City councillors frustrated over effect of proposed bypass plans

Galway city councillors were given a chance to voice their opinions on the proposed routes of a new city bypass at this week’s local authority meeting, prompting one councillor to comment that he was sick of hearing about “butterflies, bog cotton, flowers, and trees”.

This was the view of Independent councillor Mike Cubbard following a presentation from Eileen McCarthy, of ARUP Consulting Engineers, on the N6 Galway City Transport Project. This is the new title of the development formerly known as the Galway City Outer Bypass.

Councillor Cubbard was referencing the fact that planning permission for a portion of that road was refused as it affected bog cotton at Tonabrocky. There was also an issue with limestone pavements around Lough Corrib. He said there was complete pandemonium about the six new proposed routes for the road, which have been revealed in recent weeks.

Eileen McCarthy outlined the plan to have the six routes for the bypass narrowed down to one by April, following public consultation with affected parties, which is currently taking place. It is estimated that whatever route is chosen, between 50 and 130 houses will have to be demolished to make way for the development.

Ms McCarthy said people should be under no illusion that something is needed to address traffic issues in Galway, and studies have shown that increasing publc transport options will not alleviate the problem. She outlined that most roundabouts and junctions in the city operate at around 115 per cent capacity when the that figure should stand at about 85 per cent.

A number of councillors voiced their dissatisfaction that a variation of the old route was not considered. Fianna Fail’s Michael Crowe said we seem to be governed more by habitats than by people. “The constraints are all about special areas of conservation [SACs] and the habitats directive. There wasn’t one mention of a human being. There are six options now on the table. You have brought the bypass closer to the city. I don’t believe it needs to be nearer the city. I think it needs to be further out. For the record, I was one of the 300 people who got a letter [that my house could be knocked]. I am supportive of a bypass but in a few years a juggernaut could be coming through my kitchen.”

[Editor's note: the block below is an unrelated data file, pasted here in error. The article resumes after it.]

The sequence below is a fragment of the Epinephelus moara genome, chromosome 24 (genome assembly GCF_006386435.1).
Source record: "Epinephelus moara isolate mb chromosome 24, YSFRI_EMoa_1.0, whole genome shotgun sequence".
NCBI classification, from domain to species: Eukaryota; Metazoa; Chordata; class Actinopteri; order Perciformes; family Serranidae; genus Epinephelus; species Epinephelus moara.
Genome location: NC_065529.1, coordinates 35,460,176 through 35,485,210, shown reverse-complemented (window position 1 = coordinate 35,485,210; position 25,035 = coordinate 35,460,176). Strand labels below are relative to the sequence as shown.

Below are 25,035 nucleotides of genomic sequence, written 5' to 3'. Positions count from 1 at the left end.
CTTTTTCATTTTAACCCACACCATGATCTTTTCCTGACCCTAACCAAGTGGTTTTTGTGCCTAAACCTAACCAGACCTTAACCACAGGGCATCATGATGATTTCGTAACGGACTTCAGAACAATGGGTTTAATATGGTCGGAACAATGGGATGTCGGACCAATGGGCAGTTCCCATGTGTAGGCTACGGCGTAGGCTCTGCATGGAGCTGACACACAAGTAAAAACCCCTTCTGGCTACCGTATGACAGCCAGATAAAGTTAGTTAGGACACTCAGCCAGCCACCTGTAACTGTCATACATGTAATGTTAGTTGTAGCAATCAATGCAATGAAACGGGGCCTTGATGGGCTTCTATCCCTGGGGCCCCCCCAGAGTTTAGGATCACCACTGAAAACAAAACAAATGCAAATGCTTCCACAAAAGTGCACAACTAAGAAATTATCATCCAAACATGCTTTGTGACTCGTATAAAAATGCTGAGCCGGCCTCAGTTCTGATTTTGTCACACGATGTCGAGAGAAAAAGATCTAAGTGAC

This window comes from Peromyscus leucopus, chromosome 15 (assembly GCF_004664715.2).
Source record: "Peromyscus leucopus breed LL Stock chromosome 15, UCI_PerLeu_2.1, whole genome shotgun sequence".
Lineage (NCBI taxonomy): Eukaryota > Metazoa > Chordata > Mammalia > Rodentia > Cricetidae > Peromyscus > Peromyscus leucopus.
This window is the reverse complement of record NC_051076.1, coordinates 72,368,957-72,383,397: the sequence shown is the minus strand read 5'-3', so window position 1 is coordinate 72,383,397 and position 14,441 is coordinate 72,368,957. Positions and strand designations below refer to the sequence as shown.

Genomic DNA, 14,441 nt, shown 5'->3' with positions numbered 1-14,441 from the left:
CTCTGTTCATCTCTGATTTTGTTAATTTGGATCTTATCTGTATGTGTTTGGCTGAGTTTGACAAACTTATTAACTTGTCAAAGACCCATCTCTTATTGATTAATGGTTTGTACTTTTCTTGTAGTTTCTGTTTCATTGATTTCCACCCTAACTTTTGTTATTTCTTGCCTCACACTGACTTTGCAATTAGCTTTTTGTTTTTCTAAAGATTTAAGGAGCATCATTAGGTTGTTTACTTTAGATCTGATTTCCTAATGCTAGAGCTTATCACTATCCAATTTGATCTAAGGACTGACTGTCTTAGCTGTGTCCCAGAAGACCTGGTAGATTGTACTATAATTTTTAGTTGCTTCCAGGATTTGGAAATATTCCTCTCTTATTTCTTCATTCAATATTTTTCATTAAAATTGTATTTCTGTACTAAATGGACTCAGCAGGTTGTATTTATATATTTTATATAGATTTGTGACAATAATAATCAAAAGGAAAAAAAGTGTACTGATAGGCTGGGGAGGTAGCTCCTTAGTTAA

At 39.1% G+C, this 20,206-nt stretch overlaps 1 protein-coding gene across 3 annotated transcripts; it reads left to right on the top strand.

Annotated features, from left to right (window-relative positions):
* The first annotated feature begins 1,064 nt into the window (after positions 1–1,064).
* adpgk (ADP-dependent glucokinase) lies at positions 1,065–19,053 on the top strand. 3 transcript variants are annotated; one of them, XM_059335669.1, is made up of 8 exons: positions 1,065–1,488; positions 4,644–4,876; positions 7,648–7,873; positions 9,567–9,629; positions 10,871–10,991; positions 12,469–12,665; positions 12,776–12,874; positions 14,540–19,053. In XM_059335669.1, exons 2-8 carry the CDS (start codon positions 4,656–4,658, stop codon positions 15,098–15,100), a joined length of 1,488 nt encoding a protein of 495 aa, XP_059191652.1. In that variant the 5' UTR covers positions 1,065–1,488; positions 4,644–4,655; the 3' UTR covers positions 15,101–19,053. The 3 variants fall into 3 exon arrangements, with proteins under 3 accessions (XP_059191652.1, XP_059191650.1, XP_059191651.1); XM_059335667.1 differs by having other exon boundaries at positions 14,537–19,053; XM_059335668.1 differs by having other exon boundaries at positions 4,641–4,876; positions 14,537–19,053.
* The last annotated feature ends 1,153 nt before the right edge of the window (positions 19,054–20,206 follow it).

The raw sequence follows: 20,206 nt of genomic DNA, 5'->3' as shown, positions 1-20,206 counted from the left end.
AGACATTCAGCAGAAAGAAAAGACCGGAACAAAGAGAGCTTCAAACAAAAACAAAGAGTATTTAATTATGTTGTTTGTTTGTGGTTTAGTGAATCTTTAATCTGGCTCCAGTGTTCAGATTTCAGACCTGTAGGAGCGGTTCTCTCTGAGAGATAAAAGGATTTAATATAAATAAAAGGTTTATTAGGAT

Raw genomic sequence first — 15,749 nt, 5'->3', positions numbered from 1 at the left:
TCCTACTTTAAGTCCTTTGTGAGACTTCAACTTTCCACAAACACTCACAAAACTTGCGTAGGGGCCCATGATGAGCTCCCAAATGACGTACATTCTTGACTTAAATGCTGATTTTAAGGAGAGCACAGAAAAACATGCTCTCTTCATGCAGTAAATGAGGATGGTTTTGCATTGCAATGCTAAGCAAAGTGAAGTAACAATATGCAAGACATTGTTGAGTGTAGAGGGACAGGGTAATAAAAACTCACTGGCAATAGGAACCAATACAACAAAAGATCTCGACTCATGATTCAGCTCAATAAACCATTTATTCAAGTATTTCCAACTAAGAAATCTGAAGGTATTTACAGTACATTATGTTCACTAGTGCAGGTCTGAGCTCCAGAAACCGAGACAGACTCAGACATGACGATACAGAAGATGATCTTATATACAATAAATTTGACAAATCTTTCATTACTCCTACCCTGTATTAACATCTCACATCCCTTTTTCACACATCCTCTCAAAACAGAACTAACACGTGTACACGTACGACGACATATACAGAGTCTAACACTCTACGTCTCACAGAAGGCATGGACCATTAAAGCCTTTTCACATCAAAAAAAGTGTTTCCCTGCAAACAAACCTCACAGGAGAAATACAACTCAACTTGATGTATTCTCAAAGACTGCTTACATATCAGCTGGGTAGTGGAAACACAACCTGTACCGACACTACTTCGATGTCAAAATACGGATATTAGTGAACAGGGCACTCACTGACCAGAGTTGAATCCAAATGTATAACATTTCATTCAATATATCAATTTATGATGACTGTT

Eileen McCarthy outlined that more money could be wasted assessing the viability of the old route, but there was legislation in place to protect the habitats. “You will only be allowed affect this habitat, if you can prove there is no alternative, or for reasons of overriding national interest, which are public safety and human health. But alternatives do exist so we will only get the same answer [no].’’

Councillor Frank Fahy asked what councillors could do to get the powers-that-be in Europe to facilitate a new road being built and allowing the people of Galway stay in their homes. Independent representative Terry O’Flaherty said she could forsee legal challenges in relation to compulsory purchase orders [CPOs] to knock the houses.

Labour’s Neil McNeilus inquired if all homeowners who will potentially be affected had been notified. “We all know the project is needed, but at the same time you are talking about homes and communities being broken up. Somebody’s home is their castle. Have people whose houses may not be knocked but who will be looking out on the road or backing on to it, been contacted? People are really, really upset. The hurt that is out there is unimaginable.”

Councillor Pearce Flannery said the six routes which were on the table were going to cause such destruction that he really believed alternatives must be considered.

The plans are to be put on display at City Hall.


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